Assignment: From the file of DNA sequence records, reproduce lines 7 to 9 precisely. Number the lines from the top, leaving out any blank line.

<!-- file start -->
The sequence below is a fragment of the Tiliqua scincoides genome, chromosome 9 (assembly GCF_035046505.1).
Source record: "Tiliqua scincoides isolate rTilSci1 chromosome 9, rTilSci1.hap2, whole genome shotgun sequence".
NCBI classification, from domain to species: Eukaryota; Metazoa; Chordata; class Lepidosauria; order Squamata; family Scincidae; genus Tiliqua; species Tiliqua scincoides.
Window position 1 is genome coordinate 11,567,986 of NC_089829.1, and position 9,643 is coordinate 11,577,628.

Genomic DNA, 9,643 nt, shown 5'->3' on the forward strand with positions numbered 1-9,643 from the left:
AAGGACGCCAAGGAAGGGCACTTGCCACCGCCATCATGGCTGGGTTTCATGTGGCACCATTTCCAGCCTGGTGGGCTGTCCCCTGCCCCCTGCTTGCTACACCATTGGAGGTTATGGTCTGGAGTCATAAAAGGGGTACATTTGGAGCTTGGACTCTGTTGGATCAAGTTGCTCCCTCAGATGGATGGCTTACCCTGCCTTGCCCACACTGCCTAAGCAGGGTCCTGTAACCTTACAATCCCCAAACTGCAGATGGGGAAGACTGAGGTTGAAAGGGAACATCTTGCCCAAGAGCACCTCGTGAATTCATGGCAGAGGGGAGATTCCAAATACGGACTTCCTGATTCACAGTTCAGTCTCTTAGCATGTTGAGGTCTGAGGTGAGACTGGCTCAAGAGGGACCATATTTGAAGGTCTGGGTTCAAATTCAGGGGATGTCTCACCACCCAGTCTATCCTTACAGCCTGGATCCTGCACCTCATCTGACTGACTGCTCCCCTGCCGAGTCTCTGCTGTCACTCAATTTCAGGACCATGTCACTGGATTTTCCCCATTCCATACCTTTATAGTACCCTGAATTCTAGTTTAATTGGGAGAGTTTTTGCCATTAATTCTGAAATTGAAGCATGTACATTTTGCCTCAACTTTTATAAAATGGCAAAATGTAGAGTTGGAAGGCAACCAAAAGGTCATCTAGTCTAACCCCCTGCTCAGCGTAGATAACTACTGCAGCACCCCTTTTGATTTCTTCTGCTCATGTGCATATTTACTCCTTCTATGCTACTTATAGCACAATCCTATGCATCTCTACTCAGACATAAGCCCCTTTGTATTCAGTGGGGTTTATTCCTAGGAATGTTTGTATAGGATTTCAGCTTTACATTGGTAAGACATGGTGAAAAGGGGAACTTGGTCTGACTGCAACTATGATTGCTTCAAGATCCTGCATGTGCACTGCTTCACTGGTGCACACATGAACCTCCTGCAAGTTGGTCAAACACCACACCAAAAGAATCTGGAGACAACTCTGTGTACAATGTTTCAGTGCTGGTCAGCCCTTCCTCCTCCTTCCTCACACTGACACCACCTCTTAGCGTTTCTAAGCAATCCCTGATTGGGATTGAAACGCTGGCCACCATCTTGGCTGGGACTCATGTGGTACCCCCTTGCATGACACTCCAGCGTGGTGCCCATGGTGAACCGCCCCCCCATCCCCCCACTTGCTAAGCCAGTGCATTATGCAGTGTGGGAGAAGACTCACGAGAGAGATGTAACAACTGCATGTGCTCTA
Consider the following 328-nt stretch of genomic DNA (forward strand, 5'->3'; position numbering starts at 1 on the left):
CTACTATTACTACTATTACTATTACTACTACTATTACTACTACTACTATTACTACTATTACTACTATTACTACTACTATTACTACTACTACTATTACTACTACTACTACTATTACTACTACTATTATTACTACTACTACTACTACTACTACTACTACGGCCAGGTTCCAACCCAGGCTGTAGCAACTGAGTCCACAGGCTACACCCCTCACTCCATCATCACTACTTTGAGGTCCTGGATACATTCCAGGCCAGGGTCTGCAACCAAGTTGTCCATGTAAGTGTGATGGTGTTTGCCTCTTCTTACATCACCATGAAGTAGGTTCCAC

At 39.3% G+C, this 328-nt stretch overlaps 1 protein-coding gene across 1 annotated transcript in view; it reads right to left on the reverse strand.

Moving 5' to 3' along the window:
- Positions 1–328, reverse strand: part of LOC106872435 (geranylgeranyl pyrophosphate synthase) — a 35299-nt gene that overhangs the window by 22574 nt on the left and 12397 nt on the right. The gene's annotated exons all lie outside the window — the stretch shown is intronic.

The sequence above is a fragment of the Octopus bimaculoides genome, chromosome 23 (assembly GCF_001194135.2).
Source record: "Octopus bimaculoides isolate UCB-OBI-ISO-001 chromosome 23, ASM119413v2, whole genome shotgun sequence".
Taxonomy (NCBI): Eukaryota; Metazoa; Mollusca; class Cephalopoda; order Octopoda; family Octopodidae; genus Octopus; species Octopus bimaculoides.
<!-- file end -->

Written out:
Consider the following 328-nt stretch of genomic DNA (forward strand, 5'->3'; position numbering starts at 1 on the left):
CTACTATTACTACTATTACTATTACTACTACTATTACTACTACTACTATTACTACTATTACTACTATTACTACTACTATTACTACTACTACTATTACTACTACTACTACTATTACTACTACTATTATTACTACTACTACTACTACTACTACTACTACGGCCAGGTTCCAACCCAGGCTGTAGCAACTGAGTCCACAGGCTACACCCCTCACTCCATCATCACTACTTTGAGGTCCTGGATACATTCCAGGCCAGGGTCTGCAACCAAGTTGTCCATGTAAGTGTGATGGTGTTTGCCTCTTCTTACATCACCATGAAGTAGGTTCCAC

At 39.3% G+C, this 328-nt stretch overlaps 1 protein-coding gene across 1 annotated transcript in view; it reads right to left on the reverse strand.